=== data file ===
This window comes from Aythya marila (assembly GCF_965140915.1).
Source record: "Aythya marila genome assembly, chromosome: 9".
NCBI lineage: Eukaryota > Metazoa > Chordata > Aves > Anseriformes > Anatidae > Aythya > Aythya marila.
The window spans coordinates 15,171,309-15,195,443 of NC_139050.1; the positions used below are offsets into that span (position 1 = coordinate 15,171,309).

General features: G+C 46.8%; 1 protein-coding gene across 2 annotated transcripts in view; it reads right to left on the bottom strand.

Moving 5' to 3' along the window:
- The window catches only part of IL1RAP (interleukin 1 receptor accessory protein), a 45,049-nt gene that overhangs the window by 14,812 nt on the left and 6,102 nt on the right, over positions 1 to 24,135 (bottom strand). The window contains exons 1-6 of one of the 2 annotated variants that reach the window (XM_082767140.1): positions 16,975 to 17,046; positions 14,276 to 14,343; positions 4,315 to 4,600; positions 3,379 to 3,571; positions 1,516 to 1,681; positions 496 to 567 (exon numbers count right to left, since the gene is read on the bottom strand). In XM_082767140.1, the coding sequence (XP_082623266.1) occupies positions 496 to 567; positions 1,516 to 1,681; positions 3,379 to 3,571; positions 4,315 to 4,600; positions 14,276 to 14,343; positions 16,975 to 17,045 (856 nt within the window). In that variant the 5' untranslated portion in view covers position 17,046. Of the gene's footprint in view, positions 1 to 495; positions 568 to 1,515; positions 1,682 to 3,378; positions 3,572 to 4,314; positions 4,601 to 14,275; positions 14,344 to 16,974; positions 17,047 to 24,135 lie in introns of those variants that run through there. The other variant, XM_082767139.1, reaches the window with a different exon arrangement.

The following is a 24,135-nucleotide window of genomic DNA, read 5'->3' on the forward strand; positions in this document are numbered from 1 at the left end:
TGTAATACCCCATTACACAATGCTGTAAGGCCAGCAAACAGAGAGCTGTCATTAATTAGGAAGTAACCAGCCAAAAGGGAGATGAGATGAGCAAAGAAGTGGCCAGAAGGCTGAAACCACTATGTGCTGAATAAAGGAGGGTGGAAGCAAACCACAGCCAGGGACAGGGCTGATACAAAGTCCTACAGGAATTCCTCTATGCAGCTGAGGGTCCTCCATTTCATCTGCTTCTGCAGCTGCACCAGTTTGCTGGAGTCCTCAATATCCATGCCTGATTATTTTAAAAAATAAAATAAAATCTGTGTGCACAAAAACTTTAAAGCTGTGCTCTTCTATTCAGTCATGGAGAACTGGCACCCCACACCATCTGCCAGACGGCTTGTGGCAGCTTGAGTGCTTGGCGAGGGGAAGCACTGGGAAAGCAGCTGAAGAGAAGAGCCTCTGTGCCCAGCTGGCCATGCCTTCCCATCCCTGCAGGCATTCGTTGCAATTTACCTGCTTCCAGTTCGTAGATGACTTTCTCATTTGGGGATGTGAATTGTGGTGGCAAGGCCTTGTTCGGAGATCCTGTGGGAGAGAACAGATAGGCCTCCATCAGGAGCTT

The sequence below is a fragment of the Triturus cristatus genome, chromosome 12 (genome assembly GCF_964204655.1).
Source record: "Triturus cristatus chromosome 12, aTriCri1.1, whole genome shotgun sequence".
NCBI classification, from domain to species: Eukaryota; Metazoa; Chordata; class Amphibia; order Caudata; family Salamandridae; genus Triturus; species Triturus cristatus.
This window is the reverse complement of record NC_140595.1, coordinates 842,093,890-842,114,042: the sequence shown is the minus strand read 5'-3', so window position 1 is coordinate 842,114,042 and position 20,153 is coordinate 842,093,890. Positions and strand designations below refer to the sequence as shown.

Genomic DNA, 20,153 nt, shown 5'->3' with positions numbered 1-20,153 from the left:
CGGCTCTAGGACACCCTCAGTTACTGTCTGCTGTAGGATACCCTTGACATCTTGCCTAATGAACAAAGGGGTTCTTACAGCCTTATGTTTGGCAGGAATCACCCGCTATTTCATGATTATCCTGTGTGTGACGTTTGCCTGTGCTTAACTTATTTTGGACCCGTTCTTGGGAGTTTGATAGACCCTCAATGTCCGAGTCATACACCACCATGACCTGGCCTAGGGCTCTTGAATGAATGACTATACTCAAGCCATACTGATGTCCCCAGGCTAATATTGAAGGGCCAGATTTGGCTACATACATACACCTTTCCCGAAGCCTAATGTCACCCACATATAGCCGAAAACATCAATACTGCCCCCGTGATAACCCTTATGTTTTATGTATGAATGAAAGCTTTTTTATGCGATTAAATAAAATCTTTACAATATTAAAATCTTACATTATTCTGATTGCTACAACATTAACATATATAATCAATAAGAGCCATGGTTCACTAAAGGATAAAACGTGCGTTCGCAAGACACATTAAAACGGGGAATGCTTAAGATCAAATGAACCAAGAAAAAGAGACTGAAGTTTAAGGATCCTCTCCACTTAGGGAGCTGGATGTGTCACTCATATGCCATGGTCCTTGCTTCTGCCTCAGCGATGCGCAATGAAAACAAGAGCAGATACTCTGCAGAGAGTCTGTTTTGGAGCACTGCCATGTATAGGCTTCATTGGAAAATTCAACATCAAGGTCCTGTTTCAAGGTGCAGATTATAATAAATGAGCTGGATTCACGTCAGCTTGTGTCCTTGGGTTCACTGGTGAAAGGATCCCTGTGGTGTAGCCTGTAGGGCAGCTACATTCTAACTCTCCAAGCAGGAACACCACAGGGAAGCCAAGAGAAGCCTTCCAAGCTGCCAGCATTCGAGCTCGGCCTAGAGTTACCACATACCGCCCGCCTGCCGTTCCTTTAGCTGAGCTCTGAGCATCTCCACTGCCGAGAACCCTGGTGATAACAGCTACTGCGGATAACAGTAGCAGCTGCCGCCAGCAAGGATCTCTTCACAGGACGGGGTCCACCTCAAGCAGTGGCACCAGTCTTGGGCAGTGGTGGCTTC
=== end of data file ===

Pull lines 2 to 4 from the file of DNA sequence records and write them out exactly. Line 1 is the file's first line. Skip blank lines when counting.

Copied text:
Source record: "Aythya marila genome assembly, chromosome: 9".
NCBI lineage: Eukaryota > Metazoa > Chordata > Aves > Anseriformes > Anatidae > Aythya > Aythya marila.
The window spans coordinates 15,171,309-15,195,443 of NC_139050.1; the positions used below are offsets into that span (position 1 = coordinate 15,171,309).